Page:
1.9        The committee raised issues with the Disability Discrimination Commissioner, Mr Graeme Innes AM, relating to the imprisonment of people with a disability, with a particular focus on Aboriginal and Torres Strait Islander persons.[10] Mr Innes made reference to the recently published access to justice report, which examined the issue of people with disabilities, who are significantly disadvantaged in the justice system, and stated:

I have written to the Attorney-General of the Commonwealth and to the state and territory attorney-general to advocate these issues and to talk to them about my report. [11]

1.10      The committee also inquired into the progress of the report on pregnancy and return to work: the commission advised that the headline prevalence data will be available by the beginning of April and the full report will become available in June.[12] The commission advised that the report would be looking at all sizes of companies across all sectors, which will facilitate the identification of potential trends in the size of a company compared to the prevalence of discrimination.[13]

1.11      The President of the AHRC, Professor Gillian Triggs advised that the new inquiry into children in immigration detention had just started and is scheduled for completion by September–October this year, with a view to report to government within that time frame.[14] The inquiry is in response to the high numbers of children in closed immigration detention that were recorded in 2013, with 1,600 recorded on 30 April 2013 and 2,000 recorded in July 2013.[15] Professor Triggs reported that this number has decreased recently, with the number of children currently in detention at approximately 1,000.[16]

Attorney-General's Department

1.12      A number of issues were raised with the Attorney-General's Department (AGD) including: developments in considering reforms to the Racial Discrimination Act 1975 (Racial Discrimination Act); the review into the efficiency and cost-effectiveness of government-funded legal assistance programs; and administrative issues relating to the Royal Commission into the Home Insulation Program.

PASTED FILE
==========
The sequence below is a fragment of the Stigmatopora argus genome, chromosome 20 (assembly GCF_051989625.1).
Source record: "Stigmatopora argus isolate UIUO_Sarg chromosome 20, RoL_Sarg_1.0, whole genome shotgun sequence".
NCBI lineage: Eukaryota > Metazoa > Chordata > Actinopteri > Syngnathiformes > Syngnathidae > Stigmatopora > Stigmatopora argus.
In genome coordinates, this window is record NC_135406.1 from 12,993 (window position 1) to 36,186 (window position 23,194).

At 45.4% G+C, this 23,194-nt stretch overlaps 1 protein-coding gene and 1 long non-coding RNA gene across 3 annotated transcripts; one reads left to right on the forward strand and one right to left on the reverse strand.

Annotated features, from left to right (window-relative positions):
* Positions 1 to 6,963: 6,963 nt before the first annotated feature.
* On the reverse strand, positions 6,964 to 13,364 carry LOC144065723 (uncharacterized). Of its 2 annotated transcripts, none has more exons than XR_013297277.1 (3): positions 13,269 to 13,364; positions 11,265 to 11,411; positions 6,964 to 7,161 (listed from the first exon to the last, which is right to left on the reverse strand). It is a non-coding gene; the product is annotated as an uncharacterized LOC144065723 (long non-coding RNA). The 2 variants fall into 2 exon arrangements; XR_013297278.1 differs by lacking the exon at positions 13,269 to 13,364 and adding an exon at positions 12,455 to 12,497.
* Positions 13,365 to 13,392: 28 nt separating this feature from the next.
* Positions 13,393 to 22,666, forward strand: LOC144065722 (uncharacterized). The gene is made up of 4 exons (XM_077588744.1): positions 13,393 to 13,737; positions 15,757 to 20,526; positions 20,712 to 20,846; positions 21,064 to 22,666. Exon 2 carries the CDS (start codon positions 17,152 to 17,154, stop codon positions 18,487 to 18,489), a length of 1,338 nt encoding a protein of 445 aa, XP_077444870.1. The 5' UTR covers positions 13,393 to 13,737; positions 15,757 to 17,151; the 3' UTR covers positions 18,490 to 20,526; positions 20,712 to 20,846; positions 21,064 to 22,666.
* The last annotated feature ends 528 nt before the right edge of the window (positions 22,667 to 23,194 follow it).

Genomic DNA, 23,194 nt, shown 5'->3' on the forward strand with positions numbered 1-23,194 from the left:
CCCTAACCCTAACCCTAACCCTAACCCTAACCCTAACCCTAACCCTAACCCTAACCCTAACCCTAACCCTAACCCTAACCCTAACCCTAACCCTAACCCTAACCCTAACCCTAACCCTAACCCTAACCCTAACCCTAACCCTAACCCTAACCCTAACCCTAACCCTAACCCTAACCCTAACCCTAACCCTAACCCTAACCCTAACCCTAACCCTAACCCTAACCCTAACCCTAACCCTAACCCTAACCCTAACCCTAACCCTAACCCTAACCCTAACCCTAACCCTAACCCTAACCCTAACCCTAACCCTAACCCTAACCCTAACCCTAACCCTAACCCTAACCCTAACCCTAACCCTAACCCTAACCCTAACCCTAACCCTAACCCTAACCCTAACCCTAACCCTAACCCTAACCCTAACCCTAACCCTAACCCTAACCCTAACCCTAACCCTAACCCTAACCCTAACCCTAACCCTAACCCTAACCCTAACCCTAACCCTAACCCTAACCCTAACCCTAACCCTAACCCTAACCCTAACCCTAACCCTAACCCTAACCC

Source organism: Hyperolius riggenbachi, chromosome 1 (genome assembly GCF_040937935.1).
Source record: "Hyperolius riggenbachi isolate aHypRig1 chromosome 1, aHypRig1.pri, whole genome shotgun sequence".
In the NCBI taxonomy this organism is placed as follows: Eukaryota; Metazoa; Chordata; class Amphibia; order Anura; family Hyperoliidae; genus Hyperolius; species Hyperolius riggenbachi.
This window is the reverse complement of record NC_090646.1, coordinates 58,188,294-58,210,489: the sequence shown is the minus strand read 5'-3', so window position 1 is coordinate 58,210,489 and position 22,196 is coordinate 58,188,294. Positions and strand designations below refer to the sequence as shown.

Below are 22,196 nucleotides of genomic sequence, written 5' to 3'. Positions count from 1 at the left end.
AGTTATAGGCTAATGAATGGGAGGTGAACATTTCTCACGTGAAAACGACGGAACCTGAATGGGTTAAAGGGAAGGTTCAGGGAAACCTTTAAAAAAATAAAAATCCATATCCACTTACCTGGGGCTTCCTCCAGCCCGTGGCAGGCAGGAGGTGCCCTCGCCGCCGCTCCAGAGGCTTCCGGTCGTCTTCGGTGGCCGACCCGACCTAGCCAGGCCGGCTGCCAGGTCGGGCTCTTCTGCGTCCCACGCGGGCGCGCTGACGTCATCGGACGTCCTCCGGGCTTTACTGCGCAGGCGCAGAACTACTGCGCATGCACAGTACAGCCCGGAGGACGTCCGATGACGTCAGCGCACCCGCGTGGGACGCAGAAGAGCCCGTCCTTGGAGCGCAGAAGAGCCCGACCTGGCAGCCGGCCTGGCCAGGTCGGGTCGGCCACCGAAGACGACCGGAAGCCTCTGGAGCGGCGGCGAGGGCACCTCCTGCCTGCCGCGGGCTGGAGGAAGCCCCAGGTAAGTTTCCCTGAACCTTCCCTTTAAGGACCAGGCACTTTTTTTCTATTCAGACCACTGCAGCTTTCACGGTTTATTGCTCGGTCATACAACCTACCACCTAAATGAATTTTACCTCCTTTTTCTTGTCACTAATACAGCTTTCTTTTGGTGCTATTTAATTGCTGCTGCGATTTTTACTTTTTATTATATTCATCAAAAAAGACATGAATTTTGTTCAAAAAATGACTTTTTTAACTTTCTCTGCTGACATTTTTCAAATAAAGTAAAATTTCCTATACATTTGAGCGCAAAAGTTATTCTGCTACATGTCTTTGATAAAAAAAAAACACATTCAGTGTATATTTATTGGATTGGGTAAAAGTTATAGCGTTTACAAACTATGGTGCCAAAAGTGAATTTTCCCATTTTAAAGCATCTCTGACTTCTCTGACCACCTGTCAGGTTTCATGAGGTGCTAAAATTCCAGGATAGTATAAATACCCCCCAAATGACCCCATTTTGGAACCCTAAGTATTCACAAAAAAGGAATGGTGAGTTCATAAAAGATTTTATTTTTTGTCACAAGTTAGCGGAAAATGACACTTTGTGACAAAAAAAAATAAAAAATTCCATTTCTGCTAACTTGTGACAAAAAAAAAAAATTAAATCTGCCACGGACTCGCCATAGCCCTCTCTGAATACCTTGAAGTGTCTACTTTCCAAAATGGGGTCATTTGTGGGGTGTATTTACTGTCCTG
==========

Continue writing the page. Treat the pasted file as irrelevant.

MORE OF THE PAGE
Racial Discrimination Act

1.13      The Attorney-General updated the committee on the government's consideration of reforms to the Racial Discrimination Act. The Attorney-General advised:

...There will be significant amendments to remove, from the Racial Discrimination Act, language which, in the view of the government, unreasonably penalises freedom of speech. There has been absolutely no change to the government's declared intention to reform the Racial Discrimination Act so as to protect freedom of speech.[17]

1.14      Further to this, the Attorney-General added:

That will involve repealing from section 18C some of the language, but the government has not yet decided on how extensive that legislative amendment will be. That is a matter of current discussion within the government...we are carefully, steadily and methodically going about giving effect to that which we undertook to do.

Thirdly, surely you will appreciate that this is an issue that does provoke very strong feelings on both sides of the question...What I have made it my business to do throughout the summer, starting in November and throughout the summer until as recently as last week, was to hold extensive discussions. They were careful, far-reaching and sometimes very long discussions with the number of individual community leaders—most particularly, from the ethnic community.[18]

1.15      The committee questioned the Attorney-General as to whether any formal consultation or community engagement process had been sought in considering the legislation. The Attorney-General advised the committee of the government's intention to introduce legislation in the first half of 2014, and expected to be subject to the Senate committee process.[19]

Efficiency and cost-effectiveness of government funded legal assistance programs

1.16      The AGD was asked to provide information relating to the review into the efficiency and cost-effectiveness of four Australian government-funded legal assistance programs. Officers reported the review was currently in draft form and although it had not been publicly released, it is known to the government and it is under consideration.[20] The Deputy Secretary of the Civil Justice and Legal Services Group of the AGD, Mr David Fredericks provided more information on the conduct, scope and potential applications of the review:

The report is prepared as a consequence of the national partnership agreement [NPA] on legal assistance. That agreement provided that an independent review needed to be conducted before the expiration of the agreement. So it is under the rubric of that national partnership agreement. The review has been conducted by ACIL Allen Consulting.